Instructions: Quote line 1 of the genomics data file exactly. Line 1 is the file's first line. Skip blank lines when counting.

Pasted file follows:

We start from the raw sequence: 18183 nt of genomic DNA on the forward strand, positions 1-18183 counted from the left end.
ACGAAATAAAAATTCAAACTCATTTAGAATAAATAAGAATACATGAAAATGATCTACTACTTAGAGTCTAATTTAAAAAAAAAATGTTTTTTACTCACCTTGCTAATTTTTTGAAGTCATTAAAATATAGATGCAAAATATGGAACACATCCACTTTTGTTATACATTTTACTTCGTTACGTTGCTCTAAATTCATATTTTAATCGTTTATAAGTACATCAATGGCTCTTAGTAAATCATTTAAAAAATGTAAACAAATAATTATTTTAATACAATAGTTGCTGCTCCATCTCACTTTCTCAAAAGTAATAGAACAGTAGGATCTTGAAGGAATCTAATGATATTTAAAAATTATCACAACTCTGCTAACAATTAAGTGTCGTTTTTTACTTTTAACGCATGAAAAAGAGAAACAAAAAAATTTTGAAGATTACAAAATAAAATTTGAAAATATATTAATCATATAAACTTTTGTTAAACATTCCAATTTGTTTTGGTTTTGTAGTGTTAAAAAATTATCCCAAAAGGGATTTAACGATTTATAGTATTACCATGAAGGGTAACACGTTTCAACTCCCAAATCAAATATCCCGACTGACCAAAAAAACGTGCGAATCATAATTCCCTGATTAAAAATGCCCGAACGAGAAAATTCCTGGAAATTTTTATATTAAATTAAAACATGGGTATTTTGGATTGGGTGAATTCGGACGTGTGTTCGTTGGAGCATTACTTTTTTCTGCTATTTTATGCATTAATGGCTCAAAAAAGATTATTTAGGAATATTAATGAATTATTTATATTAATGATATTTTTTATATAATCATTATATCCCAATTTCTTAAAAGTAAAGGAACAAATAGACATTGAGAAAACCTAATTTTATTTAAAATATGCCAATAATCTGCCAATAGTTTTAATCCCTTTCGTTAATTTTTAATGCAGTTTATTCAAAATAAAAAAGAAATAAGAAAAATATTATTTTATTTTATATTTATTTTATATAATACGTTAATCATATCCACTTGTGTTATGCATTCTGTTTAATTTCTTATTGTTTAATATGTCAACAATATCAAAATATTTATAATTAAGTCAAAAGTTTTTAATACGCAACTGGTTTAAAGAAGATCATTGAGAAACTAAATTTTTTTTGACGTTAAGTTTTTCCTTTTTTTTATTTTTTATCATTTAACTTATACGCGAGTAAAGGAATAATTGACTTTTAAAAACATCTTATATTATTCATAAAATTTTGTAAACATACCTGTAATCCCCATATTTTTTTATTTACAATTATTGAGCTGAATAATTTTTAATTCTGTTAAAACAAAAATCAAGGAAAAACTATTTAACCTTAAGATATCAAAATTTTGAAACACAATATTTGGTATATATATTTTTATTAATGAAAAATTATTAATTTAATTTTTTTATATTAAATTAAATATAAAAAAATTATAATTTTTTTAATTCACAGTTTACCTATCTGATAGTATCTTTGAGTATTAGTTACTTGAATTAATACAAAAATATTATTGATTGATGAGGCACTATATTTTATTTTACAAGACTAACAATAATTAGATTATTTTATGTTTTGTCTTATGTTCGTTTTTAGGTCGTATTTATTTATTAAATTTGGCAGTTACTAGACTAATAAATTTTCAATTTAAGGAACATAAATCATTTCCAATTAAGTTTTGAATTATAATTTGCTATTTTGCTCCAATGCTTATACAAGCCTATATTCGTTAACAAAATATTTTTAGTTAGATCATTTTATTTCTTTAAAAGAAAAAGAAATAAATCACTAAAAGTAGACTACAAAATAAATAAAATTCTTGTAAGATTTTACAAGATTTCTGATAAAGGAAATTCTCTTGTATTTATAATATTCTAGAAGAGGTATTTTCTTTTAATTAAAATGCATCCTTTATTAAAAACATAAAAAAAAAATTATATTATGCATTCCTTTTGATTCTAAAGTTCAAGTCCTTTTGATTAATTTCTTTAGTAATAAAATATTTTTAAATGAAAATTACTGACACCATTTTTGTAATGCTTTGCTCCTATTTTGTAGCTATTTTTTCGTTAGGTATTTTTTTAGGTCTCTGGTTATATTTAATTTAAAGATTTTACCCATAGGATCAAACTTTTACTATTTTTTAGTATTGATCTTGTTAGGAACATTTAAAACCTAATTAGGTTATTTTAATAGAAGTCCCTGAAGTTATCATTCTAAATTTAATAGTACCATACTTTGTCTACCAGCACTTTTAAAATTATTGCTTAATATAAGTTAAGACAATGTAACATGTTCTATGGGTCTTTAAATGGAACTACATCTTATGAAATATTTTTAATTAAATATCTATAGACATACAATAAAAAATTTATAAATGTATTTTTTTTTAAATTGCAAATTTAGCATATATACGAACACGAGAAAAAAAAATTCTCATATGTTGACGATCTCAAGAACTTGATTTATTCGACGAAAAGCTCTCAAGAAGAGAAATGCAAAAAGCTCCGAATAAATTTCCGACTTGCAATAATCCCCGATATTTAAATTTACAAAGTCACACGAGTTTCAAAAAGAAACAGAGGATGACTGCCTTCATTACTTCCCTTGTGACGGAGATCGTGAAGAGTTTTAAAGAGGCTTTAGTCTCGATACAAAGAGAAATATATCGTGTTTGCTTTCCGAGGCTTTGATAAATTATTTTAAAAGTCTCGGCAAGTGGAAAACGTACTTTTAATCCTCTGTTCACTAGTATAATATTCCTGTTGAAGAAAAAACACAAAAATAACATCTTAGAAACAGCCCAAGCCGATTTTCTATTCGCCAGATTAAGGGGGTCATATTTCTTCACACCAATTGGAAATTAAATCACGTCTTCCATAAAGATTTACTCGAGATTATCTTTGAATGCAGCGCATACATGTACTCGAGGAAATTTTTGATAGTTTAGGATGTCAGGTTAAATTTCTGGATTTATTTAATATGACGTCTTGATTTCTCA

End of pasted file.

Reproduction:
We start from the raw sequence: 18183 nt of genomic DNA on the forward strand, positions 1-18183 counted from the left end.